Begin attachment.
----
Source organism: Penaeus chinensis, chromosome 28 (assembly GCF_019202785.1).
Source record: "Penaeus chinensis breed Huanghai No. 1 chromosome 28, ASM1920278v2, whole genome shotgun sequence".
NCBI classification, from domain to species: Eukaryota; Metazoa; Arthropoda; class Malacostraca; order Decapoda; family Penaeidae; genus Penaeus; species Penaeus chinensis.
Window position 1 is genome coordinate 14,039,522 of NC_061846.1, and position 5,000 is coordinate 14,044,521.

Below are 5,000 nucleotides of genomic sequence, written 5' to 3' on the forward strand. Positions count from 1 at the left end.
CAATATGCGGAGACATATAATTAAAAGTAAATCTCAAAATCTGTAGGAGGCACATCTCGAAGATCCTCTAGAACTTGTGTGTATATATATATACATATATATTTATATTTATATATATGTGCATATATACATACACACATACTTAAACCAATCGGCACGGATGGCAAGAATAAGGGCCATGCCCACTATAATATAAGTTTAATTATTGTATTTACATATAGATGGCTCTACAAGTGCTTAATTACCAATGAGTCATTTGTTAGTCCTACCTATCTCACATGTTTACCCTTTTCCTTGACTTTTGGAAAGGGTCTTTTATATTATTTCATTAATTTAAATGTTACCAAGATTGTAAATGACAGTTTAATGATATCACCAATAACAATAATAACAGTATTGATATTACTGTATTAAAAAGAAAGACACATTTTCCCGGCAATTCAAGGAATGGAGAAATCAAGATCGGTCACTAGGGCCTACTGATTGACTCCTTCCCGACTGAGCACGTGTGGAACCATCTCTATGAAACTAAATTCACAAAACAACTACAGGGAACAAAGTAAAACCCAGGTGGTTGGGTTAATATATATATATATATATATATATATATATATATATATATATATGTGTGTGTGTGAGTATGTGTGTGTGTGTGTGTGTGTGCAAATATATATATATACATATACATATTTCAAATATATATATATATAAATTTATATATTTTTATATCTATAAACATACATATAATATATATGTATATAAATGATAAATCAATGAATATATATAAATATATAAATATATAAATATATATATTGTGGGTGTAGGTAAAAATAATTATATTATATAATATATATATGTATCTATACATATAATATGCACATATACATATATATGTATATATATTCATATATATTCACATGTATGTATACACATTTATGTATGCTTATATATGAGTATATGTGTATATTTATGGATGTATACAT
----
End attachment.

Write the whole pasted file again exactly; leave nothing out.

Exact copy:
Source organism: Penaeus chinensis, chromosome 28 (assembly GCF_019202785.1).
Source record: "Penaeus chinensis breed Huanghai No. 1 chromosome 28, ASM1920278v2, whole genome shotgun sequence".
NCBI classification, from domain to species: Eukaryota; Metazoa; Arthropoda; class Malacostraca; order Decapoda; family Penaeidae; genus Penaeus; species Penaeus chinensis.
Window position 1 is genome coordinate 14,039,522 of NC_061846.1, and position 5,000 is coordinate 14,044,521.

Below are 5,000 nucleotides of genomic sequence, written 5' to 3' on the forward strand. Positions count from 1 at the left end.
CAATATGCGGAGACATATAATTAAAAGTAAATCTCAAAATCTGTAGGAGGCACATCTCGAAGATCCTCTAGAACTTGTGTGTATATATATATACATATATATTTATATTTATATATATGTGCATATATACATACACACATACTTAAACCAATCGGCACGGATGGCAAGAATAAGGGCCATGCCCACTATAATATAAGTTTAATTATTGTATTTACATATAGATGGCTCTACAAGTGCTTAATTACCAATGAGTCATTTGTTAGTCCTACCTATCTCACATGTTTACCCTTTTCCTTGACTTTTGGAAAGGGTCTTTTATATTATTTCATTAATTTAAATGTTACCAAGATTGTAAATGACAGTTTAATGATATCACCAATAACAATAATAACAGTATTGATATTACTGTATTAAAAAGAAAGACACATTTTCCCGGCAATTCAAGGAATGGAGAAATCAAGATCGGTCACTAGGGCCTACTGATTGACTCCTTCCCGACTGAGCACGTGTGGAACCATCTCTATGAAACTAAATTCACAAAACAACTACAGGGAACAAAGTAAAACCCAGGTGGTTGGGTTAATATATATATATATATATATATATATATATATATATATATATATGTGTGTGTGTGAGTATGTGTGTGTGTGTGTGTGTGTGCAAATATATATATATACATATACATATTTCAAATATATATATATATAAATTTATATATTTTTATATCTATAAACATACATATAATATATATGTATATAAATGATAAATCAATGAATATATATAAATATATAAATATATAAATATATATATTGTGGGTGTAGGTAAAAATAATTATATTATATAATATATATATGTATCTATACATATAATATGCACATATACATATATATGTATATATATTCATATATATTCACATGTATGTATACACATTTATGTATGCTTATATATGAGTATATGTGTATATTTATGGATGTATACAT